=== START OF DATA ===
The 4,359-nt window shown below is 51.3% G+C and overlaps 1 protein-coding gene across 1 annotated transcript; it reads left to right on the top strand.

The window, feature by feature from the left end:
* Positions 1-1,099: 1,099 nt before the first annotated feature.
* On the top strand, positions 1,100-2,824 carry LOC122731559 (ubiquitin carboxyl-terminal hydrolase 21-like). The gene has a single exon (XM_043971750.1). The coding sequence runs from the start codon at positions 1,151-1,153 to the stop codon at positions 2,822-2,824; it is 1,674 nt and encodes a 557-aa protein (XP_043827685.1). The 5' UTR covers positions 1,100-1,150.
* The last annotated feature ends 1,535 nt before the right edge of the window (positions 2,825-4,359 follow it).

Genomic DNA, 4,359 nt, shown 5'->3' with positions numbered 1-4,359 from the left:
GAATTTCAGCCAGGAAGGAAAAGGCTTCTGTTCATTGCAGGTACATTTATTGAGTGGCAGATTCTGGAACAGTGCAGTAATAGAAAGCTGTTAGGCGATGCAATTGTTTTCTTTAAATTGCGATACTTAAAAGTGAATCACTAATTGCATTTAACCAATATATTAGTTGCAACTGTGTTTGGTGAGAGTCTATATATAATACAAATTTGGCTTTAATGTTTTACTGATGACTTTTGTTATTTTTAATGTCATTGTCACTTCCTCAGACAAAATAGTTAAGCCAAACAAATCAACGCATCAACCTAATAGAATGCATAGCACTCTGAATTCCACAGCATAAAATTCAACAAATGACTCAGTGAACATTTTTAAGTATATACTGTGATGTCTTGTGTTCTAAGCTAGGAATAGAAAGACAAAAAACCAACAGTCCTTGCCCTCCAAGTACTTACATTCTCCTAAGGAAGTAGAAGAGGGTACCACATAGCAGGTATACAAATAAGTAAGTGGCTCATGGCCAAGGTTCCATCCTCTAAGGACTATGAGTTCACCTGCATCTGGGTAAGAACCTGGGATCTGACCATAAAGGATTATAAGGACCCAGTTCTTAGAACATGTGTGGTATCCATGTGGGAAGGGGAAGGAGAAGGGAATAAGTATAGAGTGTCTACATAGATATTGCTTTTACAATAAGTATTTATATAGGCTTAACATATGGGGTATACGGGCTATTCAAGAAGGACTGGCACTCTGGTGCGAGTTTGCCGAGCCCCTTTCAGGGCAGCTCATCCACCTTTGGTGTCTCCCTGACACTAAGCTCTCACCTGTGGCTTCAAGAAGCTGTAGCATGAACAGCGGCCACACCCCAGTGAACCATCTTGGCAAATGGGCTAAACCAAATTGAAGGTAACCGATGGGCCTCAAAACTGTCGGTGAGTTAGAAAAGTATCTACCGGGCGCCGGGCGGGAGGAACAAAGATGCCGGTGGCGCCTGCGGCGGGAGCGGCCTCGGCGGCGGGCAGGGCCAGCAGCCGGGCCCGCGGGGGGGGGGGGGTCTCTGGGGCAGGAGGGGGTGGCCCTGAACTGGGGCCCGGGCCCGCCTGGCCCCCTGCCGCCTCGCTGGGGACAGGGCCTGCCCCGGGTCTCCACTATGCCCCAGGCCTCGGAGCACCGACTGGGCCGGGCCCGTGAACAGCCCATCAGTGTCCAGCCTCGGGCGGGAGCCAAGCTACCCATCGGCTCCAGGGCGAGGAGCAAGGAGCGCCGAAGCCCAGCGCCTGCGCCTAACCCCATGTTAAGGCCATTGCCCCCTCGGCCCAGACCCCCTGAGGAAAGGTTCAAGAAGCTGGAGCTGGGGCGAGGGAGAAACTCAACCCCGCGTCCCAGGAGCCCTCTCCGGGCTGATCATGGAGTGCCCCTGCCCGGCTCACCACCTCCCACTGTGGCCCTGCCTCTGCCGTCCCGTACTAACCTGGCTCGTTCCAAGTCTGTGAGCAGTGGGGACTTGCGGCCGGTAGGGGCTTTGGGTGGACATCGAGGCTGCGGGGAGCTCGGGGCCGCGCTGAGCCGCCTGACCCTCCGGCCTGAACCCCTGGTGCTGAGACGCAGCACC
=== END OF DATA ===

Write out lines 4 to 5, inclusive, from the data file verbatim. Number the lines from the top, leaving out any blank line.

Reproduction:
* On the top strand, positions 1,100-2,824 carry LOC122731559 (ubiquitin carboxyl-terminal hydrolase 21-like). The gene has a single exon (XM_043971750.1). The coding sequence runs from the start codon at positions 1,151-1,153 to the stop codon at positions 2,822-2,824; it is 1,674 nt and encodes a 557-aa protein (XP_043827685.1). The 5' UTR covers positions 1,100-1,150.
* The last annotated feature ends 1,535 nt before the right edge of the window (positions 2,825-4,359 follow it).